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West Virginia working to bring back bobwhite quail

July 10, 2019

HOLDEN, W.Va. (AP) — West Virginia wildlife officials are hoping to bring back the bobwhite quail, which disappeared from the state in the late 1970s thanks to a combination of habitat destruction and harsh winters.

The Charleston Gazette-Mail reports , wildlife officials think the birds are a good candidate for reintroduction at the Tomblin Wildlife Management Area — a 32,000 acre tract of former surface-mined land in Logan and Mingo counties acquired by the state Division of Natural Resources in 2015.

Quail need grassland and brushland to survive, and Tomblin has an extensive mosaic of grassy savannas that are a byproduct of the mine-reclamation process.

The agency reintroduced elk to the area in 2016. Now they are working to make a suitable habitat for quail.

“We noticed we were lacking in brood-rearing habitat,” said Wildlife Manager Logan Klingler. “A lot of the land here is covered with sericea lespedea, which is not good habitat for any kind of wildlife.”

To thin out the dense growth, Klingler and his coworkers have sprayed sericea-infested fields with an herbicide designed to kill the invasive plant but leave other, more beneficial plants and grasses. In other areas, DNR workers have simply bulldozed undesirable vegetation and replaced it with clover, winter wheat and cold-season grasses, which provide good habitat for young quail.

To add food variety for the birds, Klingler said he wants to plant warm-season grasses like switchgrass, little bluestem and big bluestem.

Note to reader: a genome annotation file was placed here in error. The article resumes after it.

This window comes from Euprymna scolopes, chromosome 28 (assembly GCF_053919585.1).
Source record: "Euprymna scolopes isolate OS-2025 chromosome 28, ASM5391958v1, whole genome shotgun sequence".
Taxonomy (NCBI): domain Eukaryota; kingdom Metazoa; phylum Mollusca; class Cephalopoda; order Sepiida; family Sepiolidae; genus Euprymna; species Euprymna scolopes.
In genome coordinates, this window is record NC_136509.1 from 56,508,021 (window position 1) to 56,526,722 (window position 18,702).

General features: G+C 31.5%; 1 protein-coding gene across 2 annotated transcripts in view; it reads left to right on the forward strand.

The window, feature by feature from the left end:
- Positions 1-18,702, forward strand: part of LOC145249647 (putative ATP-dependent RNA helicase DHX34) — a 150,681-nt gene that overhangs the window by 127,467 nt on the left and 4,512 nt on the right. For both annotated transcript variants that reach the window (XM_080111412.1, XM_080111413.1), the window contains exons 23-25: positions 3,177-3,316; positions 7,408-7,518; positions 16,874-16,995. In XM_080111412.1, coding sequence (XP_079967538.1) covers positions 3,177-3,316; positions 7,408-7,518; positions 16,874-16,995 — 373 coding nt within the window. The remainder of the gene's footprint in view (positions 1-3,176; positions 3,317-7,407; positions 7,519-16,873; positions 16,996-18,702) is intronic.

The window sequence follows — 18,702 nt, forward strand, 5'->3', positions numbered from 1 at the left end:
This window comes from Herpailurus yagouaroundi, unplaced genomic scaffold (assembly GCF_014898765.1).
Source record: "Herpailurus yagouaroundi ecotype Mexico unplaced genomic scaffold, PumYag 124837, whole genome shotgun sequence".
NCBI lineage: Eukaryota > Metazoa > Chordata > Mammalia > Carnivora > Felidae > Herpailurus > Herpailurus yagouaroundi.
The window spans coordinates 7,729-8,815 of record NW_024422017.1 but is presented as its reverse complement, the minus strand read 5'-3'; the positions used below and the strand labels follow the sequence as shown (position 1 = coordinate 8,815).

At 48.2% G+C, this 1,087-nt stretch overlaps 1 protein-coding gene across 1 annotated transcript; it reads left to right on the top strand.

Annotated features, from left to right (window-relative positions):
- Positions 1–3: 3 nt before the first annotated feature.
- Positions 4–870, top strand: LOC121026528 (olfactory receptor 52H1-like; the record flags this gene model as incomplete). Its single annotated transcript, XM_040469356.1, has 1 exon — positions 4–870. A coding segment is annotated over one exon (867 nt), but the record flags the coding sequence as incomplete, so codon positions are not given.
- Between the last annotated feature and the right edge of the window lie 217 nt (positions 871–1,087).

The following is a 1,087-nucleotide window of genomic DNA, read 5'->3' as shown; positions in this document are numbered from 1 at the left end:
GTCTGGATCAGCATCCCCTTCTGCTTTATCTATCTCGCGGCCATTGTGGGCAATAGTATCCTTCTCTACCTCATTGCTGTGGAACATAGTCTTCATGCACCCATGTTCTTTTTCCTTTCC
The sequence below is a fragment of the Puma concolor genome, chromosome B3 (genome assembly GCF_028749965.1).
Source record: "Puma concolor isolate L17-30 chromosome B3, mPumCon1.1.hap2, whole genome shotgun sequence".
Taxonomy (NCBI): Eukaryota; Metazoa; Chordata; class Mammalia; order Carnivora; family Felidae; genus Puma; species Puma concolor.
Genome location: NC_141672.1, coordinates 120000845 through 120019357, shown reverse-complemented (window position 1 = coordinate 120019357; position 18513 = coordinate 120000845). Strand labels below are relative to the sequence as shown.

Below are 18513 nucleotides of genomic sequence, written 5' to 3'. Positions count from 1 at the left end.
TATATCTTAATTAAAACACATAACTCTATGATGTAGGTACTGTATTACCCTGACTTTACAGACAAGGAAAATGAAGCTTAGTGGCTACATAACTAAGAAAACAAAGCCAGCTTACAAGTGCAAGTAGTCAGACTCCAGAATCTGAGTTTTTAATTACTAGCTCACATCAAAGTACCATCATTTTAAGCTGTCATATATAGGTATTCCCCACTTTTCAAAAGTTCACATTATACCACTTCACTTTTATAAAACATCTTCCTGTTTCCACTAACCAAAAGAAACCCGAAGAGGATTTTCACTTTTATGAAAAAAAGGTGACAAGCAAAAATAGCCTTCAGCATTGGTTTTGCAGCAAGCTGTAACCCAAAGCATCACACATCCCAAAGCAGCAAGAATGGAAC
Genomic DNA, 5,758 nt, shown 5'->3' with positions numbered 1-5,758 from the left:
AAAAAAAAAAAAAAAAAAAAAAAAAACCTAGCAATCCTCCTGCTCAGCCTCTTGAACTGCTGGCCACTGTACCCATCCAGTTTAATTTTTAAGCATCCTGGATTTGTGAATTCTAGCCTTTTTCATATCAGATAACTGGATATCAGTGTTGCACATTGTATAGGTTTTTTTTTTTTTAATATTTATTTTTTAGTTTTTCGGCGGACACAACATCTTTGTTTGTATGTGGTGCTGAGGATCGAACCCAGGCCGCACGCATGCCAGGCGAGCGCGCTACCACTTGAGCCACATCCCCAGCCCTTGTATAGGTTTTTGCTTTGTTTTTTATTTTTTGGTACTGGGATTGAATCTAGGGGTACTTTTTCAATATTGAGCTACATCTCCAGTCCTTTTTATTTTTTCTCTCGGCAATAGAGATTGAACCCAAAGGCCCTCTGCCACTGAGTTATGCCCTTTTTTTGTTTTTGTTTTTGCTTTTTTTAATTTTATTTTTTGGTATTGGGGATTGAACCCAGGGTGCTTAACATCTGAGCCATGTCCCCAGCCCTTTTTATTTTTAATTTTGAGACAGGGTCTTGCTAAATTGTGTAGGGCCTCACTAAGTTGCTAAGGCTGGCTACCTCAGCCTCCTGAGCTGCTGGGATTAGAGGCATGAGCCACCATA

Klingler also plans to plant blackberries as a place for the quail to escape predators.

“The blackberry bushes will grow up and form hedgerows that break up the big fields and provide great escape cover for quail,” he said.

Wildlife officials have a tentative agreement with the Texas Parks and Wildlife Department to trade wild turkeys, which West Virginia has in abundance, for wild quail.

The earliest the birds could arrive would be next spring. Even then, they will be kept off limits to hunters until a self-sustaining population is established.

Klingler is optimistic about the project.

“We think we’re going to have some really nice quail habitat here,” he said. “At the moment we’re working on about 50 acres. Eventually, we’d like to have about 500.”

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Information from: The Charleston Gazette-Mail, http://wvgazettemail.com.

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